Tuesday, 28 April 2015

April 2015 London Urban Sketchcrawl

My heart sank when I opened the curtains on Saturday morning.  The day of my first ever urban sketchcrawl.  “Rain!!! Of all days why today?”  Another disaster struck soon after.  My ready and waiting rucksack decided to have a big malfunction fifteen minutes before I needed to leave.  The handle tore off from years’ of use.  A frantic rush to find another rucksack then ensued.   

So how did the day turn out?

To be honest:  absolutely fantastic.  The sun shone and the alternative rucksack worked a treat.


April 2015 London Urban Sketcher Group
Photo taken by Katherine Tyrrell
I am the one in the blue at the front.

Katherine Tyrrell, Group Leader, gives a brilliant account of the day on the   
Urban Sketcher London blog.  Link here.
Katherine is the fabulous artist and author of the two blogs Making A Mark Link here  
and Travels with a Sketchbook  Link here.  She has also written the wonderful book Sketching 365: Build Your Confidence and Skills with a Tip a Day.   A book that never sits on my shelf because it is constantly in use. 

An extremely fast sketch true to the Urban Sketcher Movement rules.  
An observational sketch finished in situ.  

On the day I made lots of lovely new sketching friends whom I am sure I will see again on future urban sketchcrawls.  I have also joined the Facebook London Urban Sketcher Group where lots of these people hang out showing their sketches online.  Pooling together and seeing everyone’s different styles helps the arty knowledge move forward.  There is definitely a lot to learn in the Urban Sketcher Community even beyond the actual days of the sketchcrawls. 


Will I ever be a true urban sketcher sticking to USK’s Manifesto? Link here

I was fully aware of USK’s rules before I attended the sketchcrawl.  So I had already decided to do one fast finished sketch on site regardless of how it turned out.  The rest I would take my time with and tweak them at home in a quieter setting.  This meant I could still join in the internet community fun and still manage to stretch my drawing skills later in my own slow paced way.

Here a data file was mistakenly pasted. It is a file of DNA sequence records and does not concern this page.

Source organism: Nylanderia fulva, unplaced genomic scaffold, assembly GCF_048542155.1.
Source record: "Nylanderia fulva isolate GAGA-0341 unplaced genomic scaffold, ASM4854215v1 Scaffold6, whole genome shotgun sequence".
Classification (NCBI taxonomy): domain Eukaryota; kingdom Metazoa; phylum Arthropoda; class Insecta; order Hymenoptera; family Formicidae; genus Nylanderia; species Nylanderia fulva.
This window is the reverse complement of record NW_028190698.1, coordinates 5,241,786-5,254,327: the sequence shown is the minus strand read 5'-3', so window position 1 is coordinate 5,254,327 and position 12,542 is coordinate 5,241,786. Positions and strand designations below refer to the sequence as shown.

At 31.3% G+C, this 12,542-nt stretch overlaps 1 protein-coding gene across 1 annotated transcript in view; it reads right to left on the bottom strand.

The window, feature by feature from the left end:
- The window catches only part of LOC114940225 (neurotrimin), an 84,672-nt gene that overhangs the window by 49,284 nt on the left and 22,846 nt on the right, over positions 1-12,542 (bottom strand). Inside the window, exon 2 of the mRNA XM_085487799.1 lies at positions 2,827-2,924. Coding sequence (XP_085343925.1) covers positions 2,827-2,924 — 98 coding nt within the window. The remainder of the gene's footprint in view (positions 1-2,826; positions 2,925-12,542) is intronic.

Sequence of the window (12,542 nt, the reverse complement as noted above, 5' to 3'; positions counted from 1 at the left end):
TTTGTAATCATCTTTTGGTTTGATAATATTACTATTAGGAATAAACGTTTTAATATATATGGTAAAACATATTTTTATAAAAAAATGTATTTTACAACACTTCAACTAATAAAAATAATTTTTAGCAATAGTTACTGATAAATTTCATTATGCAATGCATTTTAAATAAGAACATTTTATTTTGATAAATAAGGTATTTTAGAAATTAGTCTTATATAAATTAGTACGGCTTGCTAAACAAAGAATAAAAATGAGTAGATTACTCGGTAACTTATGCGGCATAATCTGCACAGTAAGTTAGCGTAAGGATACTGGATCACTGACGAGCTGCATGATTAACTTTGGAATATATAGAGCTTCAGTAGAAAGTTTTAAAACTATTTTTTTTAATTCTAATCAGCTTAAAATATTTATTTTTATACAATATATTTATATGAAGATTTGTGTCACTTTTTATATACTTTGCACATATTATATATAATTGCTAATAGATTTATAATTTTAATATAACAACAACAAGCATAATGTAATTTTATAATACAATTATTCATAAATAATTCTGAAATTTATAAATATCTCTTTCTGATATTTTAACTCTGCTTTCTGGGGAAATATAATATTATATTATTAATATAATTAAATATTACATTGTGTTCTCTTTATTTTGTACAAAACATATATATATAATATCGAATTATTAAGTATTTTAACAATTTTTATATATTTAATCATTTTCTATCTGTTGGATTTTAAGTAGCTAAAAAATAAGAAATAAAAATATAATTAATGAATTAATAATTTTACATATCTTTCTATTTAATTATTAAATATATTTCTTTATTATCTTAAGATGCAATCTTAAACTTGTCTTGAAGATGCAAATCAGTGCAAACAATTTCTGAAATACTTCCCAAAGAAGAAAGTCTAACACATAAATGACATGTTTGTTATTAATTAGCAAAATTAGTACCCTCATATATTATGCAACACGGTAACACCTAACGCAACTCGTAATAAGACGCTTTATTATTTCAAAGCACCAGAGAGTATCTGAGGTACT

These are a couple of sketches I tweaked later by adding black pen over a loose pencil drawing.  I never will be an artist who likes drawing in ink straight away.  I have been at this arty game many years to know what I do and do not like and what works for me.  


A very fast, in situ, graphite sketch from the Northbank looking towards the Tate Modern Gallery with a glimpse of the Millenium Bridge.  Pen was added later in a fast way to keep the momentum and energy flowing.  Speed means inaccuracies will happen for me but I am hoping the more I do this fast type of sketching the more accurate I will become.  Though just like with my watercolours, I still want to hold onto the loose impressionistic and expressive style I love so much and try to create.    



Sitting on the steps of St Paul’s Cathedral I decided to do some people collecting.  I have started an A6 sized sketchbook dedicated to collecting people sketches.  You need nerves of steel to draw people on the street.  They move and do not sit still.  I erased my initial head lines three times that day before I found this man who sat still long enough for me to sketch him fully.    


So what does all this fast on site sketching do for me? 

Well it makes holding a pencil in my hand and using it become second nature.  My watercolour brushes are at the point where I use them instinctively but I have dedicated nearly five years purely to my watercolours.  I am not that good with a pencil or pen and that is purely because I have not dedicated as much time to that side of my creativity.  I am now trying to rectify that to become a better all round artist and watercolourist. 



I think this A5 size drawing I did last night on off-white antiqued paper of St Paul’s Cathedral Dome shows how observation, measuring and time makes a huge difference to my drawings.  I need to be aware of my slanty mannerisms and querks when I draw in future though.  I don’t want everything I do looking like the Tower of Pisa.  






Saturday, 18 April 2015

Sketching at the Old Mill Area